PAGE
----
PCP (Phencyclidine)

PCP-pure-crystal PCP is a dissociative drug that causes users to enter states of mind similar to psychosis. Phencyclidine is a central nervous system depressant that was originally introduced as an anesthetic for surgeries in the 1950s. The clinical community discontinued the drug because of its unpredictable and disorienting side effects including agitation and hallucinations. PCP is also referred to as angel dust, peace pills, animal tranquilizer, peace pill and crystal joints. In its purest form, PCP is a white crystalline powder that readily dissolves in water or alcohol and has a distinctive bitter chemical taste. PCP is commonly mixed with marijuana and smoked, but can also be snorted, ingested or administered intravenously.


PCP-Abuse-Makes-You-Go-crazy Someone who is high on PCP may exhibit erratic behavior including auditory and visual hallucinations, feeling acute anxiety, paranoia and a sense of impending doom, and a proclivity for violence or suicide. Disorientation can also be physical in nature. Someone high on PCP can feel numbness of their extremities, slur speech, and lose coordination and balance. It is possible to overdose and die on PCP and high doses of PCP can cause a user to have a seizure or coma and have suicidal tendencies.


Withdrawal from PCP is not known to cause physical pain; however, the mental and emotional symptoms can be distressing. A person withdrawing from PCP can experience anxiety, depression, psychosis and extreme mood swings. Withdrawal can occur within a single day of last use, and last for as long as three months, dependent on the extent of use.


PCP is most commonly seen as powder. In this form it can be snorted, ingested or smoked. When PCP is ingested, it is in a pressed tablet form, or portioned into pill capsules. When PCP is smoked, it is frequently mixed on marijuana or tobacco. This means that there is an overlap between the cannabis paraphernalia including pipes, bongs, bowls, rolling papers and cigar wraps.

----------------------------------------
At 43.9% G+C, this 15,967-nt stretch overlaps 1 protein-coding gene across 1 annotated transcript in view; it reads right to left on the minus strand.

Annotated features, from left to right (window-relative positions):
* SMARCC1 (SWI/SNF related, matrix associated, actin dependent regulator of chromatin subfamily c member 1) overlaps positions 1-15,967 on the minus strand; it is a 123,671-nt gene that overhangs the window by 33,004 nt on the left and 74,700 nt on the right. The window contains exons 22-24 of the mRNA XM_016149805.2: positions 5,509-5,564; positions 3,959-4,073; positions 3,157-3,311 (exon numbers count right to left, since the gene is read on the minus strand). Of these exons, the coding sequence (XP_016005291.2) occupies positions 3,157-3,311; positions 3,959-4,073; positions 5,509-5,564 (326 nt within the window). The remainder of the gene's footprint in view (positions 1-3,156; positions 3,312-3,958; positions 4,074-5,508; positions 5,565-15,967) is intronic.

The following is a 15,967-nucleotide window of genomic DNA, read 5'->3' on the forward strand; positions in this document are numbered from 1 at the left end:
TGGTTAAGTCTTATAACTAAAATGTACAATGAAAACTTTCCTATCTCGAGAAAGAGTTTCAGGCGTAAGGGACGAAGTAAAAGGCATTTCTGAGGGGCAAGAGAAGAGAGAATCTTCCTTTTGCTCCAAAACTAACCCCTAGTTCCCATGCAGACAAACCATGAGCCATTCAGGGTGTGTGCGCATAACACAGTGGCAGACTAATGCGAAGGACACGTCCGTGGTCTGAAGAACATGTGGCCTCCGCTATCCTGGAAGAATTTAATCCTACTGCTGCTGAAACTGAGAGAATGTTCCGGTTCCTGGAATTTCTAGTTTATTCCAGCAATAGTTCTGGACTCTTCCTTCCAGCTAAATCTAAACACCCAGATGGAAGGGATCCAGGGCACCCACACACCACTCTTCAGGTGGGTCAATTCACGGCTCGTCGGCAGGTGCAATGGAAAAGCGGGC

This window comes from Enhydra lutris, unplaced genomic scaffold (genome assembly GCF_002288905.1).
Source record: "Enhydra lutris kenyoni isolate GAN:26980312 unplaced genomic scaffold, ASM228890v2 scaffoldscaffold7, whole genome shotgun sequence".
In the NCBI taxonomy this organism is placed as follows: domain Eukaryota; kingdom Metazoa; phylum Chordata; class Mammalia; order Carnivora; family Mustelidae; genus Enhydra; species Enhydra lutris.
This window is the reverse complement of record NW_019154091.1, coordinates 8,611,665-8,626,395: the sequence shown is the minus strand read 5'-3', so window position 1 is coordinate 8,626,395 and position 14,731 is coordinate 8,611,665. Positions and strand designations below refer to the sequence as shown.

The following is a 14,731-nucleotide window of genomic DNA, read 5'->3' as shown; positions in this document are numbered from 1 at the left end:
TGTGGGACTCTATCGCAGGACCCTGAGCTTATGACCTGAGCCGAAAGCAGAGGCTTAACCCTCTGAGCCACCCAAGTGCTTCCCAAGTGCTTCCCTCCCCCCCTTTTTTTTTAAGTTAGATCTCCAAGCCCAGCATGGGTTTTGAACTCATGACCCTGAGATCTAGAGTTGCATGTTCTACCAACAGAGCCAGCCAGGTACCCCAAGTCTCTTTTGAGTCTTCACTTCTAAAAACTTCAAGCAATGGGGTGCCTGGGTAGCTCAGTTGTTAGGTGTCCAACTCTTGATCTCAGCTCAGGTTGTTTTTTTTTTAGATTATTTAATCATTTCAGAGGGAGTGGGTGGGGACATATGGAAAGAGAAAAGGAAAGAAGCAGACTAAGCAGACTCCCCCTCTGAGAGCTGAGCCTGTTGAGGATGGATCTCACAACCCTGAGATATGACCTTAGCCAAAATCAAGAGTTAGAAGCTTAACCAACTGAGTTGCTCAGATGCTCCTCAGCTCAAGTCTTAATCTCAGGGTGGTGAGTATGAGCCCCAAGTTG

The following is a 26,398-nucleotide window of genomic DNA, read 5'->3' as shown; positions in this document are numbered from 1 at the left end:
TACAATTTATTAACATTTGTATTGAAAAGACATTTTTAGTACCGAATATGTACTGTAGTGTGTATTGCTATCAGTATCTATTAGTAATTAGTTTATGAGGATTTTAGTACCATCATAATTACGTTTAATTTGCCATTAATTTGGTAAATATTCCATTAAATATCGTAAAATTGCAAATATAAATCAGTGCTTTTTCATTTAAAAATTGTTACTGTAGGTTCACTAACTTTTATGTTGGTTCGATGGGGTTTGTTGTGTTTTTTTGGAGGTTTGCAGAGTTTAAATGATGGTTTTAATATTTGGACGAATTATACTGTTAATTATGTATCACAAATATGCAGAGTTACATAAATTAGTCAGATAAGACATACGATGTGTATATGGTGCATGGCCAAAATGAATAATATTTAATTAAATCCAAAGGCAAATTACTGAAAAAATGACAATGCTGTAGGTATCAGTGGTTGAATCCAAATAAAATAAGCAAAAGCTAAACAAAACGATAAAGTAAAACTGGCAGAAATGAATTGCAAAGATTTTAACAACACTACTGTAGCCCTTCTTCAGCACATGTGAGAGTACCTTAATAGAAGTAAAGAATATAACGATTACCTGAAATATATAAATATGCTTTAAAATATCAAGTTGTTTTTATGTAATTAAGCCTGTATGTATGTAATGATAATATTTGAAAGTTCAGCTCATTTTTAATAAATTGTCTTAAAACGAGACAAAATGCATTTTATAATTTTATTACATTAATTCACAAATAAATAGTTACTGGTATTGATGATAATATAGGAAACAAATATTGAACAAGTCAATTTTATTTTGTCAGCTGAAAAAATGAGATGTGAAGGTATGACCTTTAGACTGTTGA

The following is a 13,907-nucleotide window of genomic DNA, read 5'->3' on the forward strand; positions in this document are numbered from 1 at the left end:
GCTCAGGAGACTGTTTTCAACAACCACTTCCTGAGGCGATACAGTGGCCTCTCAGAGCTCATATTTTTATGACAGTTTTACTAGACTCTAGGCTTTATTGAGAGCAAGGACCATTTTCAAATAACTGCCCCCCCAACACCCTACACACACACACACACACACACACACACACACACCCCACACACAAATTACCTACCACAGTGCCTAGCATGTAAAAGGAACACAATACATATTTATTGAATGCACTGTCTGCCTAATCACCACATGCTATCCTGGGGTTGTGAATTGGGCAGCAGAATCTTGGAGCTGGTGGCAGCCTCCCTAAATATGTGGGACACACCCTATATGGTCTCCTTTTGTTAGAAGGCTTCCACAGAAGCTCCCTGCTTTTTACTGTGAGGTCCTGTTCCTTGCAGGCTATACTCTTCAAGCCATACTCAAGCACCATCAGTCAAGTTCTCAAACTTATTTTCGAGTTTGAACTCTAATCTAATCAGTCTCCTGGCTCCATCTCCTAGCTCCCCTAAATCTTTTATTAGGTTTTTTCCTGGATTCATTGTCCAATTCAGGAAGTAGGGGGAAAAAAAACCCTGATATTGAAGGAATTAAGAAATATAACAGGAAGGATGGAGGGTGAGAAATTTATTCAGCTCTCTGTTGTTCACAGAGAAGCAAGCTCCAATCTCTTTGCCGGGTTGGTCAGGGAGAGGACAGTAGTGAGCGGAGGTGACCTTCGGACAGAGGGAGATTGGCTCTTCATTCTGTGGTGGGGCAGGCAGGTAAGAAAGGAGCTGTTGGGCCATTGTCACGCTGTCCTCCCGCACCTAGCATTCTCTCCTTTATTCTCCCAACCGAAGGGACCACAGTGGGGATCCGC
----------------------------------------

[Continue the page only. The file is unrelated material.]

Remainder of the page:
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Addicted to PCP? Now What?

The best way to treat PCP addiction is by seeking help.

Entering treatment allows medical professionals and clinical therapists to determine the severity of the addiction, find and treat any underlying co-occurring disorders. Through treatment, those addicted to PCP will learn new coping skills, create recovery communities and finally end their addiction to PCP. Amatus Recovery Centers can help make this process easier.  Each of facility across the country evaluates a patient’s addiction history to determine which level of care is appropriate for you, and create a treatment plan specifically for you. After the withdrawal symptoms subside, you can continue the path of recovery during inpatient, residential, partial hospitalization, intensive outpatient or outpatient programs.